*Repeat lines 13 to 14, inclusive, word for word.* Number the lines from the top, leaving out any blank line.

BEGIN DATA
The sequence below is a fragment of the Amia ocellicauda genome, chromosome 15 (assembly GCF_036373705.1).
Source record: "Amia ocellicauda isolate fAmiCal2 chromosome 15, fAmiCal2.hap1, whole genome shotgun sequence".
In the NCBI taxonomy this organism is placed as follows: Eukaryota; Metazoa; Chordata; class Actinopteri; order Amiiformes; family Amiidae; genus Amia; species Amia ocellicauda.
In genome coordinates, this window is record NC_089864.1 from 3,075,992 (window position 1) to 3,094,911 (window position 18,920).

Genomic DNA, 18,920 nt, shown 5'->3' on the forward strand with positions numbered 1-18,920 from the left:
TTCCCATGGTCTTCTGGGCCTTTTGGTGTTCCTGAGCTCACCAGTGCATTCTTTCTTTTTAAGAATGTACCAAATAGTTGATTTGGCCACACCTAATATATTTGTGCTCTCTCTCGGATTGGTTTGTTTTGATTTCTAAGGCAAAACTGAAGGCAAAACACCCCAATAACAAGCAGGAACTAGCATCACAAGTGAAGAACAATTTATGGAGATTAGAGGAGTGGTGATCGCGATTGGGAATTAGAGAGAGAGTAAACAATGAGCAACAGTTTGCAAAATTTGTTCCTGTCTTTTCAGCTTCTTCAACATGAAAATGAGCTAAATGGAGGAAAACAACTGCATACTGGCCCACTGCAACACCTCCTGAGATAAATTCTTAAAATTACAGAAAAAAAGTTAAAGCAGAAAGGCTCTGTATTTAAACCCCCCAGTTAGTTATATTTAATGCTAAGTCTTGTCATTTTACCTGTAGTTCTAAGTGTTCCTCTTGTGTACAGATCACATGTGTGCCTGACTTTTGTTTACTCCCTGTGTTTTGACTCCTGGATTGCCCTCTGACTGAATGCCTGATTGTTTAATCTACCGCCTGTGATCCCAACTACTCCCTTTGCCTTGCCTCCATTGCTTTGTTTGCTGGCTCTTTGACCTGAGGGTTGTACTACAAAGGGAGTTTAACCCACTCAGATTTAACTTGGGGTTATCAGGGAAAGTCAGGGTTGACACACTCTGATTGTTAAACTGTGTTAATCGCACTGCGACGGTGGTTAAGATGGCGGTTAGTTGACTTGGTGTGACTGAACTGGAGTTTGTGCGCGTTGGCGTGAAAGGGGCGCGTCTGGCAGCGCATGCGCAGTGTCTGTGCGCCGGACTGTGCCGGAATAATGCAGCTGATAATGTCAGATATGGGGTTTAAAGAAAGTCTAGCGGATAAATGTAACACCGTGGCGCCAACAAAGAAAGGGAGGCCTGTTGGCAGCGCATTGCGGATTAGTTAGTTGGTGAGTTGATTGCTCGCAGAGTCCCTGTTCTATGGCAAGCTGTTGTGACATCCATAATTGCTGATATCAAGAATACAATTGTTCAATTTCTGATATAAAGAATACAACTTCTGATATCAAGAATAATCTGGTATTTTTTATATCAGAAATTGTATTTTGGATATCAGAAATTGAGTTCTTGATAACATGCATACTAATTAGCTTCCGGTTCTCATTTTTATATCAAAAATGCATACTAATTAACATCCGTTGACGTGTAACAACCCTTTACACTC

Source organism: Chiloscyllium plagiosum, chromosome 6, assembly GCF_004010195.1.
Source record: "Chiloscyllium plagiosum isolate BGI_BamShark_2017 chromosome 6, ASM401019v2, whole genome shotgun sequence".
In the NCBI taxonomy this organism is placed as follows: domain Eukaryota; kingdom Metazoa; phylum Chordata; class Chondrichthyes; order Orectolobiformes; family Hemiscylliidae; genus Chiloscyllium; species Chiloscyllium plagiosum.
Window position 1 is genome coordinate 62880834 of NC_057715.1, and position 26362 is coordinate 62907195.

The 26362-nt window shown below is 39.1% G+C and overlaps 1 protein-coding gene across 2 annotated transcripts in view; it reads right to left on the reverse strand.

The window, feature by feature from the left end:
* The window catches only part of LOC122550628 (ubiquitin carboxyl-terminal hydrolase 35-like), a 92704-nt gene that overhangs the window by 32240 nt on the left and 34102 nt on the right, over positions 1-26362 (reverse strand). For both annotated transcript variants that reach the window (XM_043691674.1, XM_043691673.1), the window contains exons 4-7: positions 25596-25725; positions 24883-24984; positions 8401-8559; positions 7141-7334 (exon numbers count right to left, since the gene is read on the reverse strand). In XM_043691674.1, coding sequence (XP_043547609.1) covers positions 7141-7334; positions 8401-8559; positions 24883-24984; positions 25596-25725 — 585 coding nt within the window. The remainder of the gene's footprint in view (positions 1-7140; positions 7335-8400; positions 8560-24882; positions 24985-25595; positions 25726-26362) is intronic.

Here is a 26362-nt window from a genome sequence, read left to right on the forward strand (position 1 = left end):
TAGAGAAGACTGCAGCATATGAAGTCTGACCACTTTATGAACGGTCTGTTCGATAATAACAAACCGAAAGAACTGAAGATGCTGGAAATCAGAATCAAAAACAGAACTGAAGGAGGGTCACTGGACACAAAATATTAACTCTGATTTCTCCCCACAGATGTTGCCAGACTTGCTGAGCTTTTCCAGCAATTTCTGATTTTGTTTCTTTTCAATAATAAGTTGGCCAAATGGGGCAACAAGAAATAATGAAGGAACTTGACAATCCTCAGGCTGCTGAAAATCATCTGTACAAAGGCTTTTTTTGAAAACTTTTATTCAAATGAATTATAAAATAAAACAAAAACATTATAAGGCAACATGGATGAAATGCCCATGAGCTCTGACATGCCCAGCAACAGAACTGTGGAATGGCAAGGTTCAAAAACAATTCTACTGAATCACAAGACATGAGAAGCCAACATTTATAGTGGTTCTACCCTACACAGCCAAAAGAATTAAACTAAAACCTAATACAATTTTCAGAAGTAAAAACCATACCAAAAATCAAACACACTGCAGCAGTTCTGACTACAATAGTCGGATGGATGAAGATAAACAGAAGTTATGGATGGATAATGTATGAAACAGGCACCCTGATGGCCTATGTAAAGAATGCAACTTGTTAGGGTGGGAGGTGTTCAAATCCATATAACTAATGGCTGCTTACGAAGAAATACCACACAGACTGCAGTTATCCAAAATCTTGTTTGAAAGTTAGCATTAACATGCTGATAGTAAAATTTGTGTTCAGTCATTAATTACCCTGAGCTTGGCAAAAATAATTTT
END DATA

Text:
* The window catches only part of LOC122550628 (ubiquitin carboxyl-terminal hydrolase 35-like), a 92704-nt gene that overhangs the window by 32240 nt on the left and 34102 nt on the right, over positions 1-26362 (reverse strand). For both annotated transcript variants that reach the window (XM_043691674.1, XM_043691673.1), the window contains exons 4-7: positions 25596-25725; positions 24883-24984; positions 8401-8559; positions 7141-7334 (exon numbers count right to left, since the gene is read on the reverse strand). In XM_043691674.1, coding sequence (XP_043547609.1) covers positions 7141-7334; positions 8401-8559; positions 24883-24984; positions 25596-25725 — 585 coding nt within the window. The remainder of the gene's footprint in view (positions 1-7140; positions 7335-8400; positions 8560-24882; positions 24985-25595; positions 25726-26362) is intronic.

Here is a 26362-nt window from a genome sequence, read left to right on the forward strand (position 1 = left end):